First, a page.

Bulldogs aren’t necessarily easy to train—they basically do whatever they wants, but they love their families to the end. They do best in cooler climates and aren't good in water.

    The main downside to this breed is their health—they often suffer from heart and respiratory problems or cancer, and rarely live more than ten years. Many owners recommend investing in pet insurance from the start.

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    Thank Lassie for making this breed a popular choice. Loyal and friendly, the collie is a larger breed with medium energy. They are gentle and predictable, but need regular brushing, especially if they are running through the woods with sticks and brambles that can easily get caught in their fur.

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    Remember the pooch that took care of the kids in Peter Pan? Yup, Nana was a Newfoundland, said to be the best dogs for kid and often referred to as "Nature's Nanny." These large dogs (110 to 160 pounds) are surprisingly good to have even if you live in a smaller house or apartment because the breed is very low energy. They are easy to train and very loyal, protective, and gentle, but drool plenty and have to be groomed regularly.

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    Irish Setter

    If you've got crazy, energetic kids or a hunter in the family, the Irish Setter will please both. As a top bird dog, the Irish Setter has tons of energy and needs space to run around and let its bark out. It is very playful and easily trainable. The perfect companion dog, this breed usually lives to be 11 to 16 years old.

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    Once you see a Boxer grin and wag its little nub of a tail, it will be hard to say no to taking one home. But, be warned about their energy. Boxer puppies are super energetic, and they don't grow out of this energy as quickly as other breeds. They can also be a bit clumsy and might easily topple over small children. However, these pups are loyal, intelligent, and expressive, and will gladly cuddle up with you on the couch—after running out all of their energy.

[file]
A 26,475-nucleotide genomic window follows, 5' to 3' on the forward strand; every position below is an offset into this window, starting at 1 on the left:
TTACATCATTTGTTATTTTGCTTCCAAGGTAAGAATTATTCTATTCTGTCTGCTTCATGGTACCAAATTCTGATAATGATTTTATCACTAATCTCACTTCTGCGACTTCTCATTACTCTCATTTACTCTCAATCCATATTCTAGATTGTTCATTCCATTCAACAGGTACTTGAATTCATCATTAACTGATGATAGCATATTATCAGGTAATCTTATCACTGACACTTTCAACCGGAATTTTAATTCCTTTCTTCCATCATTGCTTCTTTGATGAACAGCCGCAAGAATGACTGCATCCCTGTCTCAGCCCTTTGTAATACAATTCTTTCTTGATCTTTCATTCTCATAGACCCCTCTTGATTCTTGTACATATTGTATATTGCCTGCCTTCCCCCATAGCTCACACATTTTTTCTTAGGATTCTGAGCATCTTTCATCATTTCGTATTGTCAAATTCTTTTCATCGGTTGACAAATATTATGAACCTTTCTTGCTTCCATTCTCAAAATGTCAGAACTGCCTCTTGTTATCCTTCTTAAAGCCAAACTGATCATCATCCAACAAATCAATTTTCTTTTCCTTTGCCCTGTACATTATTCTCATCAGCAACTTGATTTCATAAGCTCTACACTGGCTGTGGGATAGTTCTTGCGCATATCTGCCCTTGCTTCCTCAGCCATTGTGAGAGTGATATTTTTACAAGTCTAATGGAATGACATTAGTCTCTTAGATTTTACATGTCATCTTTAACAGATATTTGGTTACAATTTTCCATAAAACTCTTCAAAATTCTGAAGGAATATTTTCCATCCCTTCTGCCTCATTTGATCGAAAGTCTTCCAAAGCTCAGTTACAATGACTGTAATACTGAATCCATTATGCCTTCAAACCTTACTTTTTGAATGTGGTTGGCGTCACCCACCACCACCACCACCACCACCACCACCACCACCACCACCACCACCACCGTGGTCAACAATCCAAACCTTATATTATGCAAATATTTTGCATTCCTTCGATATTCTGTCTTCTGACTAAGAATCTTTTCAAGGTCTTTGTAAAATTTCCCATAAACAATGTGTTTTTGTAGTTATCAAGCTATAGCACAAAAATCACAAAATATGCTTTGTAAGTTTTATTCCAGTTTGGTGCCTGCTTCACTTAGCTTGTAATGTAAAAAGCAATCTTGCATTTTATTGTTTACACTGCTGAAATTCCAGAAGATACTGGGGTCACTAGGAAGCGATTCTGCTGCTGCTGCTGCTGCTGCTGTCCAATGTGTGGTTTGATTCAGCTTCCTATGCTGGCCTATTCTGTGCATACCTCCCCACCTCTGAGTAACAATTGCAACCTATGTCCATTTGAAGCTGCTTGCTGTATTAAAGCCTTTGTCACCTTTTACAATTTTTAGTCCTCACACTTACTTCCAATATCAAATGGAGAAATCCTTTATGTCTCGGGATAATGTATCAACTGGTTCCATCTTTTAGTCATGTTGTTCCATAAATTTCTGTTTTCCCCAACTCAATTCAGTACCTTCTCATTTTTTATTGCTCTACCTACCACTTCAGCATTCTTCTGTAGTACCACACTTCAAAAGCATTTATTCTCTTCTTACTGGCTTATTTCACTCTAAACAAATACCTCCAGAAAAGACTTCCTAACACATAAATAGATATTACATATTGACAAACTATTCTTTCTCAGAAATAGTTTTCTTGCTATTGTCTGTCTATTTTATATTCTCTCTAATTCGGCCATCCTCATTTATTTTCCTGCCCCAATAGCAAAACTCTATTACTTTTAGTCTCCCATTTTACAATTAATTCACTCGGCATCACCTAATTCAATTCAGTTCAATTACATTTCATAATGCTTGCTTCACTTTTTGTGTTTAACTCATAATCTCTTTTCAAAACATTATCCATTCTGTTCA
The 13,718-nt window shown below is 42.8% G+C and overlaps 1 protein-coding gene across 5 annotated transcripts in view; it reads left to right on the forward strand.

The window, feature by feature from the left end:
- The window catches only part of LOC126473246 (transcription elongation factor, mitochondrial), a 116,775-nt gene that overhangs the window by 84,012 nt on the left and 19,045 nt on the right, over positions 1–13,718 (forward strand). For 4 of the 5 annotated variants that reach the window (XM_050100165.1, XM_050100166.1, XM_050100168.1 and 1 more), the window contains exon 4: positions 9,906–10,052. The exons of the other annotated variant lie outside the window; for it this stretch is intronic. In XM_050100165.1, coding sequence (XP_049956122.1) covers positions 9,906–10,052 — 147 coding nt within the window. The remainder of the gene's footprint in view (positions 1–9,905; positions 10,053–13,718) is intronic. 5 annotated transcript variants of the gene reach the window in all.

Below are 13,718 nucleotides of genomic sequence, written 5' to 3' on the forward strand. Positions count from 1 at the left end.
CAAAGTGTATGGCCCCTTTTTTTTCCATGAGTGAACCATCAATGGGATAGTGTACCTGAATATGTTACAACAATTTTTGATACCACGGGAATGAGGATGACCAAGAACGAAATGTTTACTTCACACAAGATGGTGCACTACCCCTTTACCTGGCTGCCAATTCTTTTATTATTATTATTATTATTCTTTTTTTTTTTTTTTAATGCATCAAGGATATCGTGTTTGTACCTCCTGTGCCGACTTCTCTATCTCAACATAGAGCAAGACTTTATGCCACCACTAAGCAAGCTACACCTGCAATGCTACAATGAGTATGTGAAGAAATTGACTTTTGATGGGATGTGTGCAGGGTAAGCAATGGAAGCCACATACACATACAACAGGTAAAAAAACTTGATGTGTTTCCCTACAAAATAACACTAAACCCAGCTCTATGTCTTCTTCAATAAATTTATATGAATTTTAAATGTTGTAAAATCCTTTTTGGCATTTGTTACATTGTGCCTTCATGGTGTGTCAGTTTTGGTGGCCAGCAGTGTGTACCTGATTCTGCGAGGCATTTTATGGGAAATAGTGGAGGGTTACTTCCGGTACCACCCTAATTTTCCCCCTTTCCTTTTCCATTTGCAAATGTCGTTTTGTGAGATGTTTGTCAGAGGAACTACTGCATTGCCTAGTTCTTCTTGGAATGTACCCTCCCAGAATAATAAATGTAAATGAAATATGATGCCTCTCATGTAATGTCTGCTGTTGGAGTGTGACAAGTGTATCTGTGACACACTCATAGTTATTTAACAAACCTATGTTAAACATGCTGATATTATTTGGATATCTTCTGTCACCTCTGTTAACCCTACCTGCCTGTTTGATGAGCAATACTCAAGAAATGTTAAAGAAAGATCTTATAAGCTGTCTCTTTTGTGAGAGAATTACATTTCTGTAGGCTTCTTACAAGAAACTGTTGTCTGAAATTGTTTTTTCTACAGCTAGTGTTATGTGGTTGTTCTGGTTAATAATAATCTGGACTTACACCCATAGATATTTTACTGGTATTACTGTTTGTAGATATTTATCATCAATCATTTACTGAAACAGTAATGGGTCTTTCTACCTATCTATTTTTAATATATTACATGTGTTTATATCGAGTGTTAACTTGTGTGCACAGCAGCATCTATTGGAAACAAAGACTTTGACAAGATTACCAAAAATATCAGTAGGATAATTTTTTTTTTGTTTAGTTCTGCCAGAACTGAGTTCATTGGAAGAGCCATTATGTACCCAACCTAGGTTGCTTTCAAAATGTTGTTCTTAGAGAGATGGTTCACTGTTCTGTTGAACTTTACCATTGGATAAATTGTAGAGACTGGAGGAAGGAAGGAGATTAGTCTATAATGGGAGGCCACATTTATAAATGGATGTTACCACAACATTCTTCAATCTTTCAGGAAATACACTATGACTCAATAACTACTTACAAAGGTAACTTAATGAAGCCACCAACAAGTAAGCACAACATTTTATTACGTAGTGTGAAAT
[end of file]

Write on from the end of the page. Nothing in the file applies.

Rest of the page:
This breed is very smart and easily trained, but consider obedience classes to have all parties stay sane. Boxers don't need grooming, but their short coats don’t keep them warm in cold temperatures; they also have issues regulating their body heat in warmer temperatures.

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    Considered a designer breed, the social and gentle Labradoodle has all of the top qualities from the poodle and the Labrador. This pooch will be extremely smart like a poodle, but playful and loyal like a Lab. Possibly the best part about this breed? Labradoodles are low shedding and produce less dander than other breeds, so they are perfect for family members with allergies who still want a furry friend. Labradoodles can live in smaller spaces, but still need an outlet for their energy.

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    Lovable mutts combine the best attributes of many breeds. Usually playful and energetic, and often loyal and protective, mutts are a great addition to the family. When choosing a dog—mutt or purebred—keep in mind their size compared to your living space, their energy compared to your yard or park space, and whether you want a puppy or an older, relaxed dog that has already been trained.

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Filed To: Dogs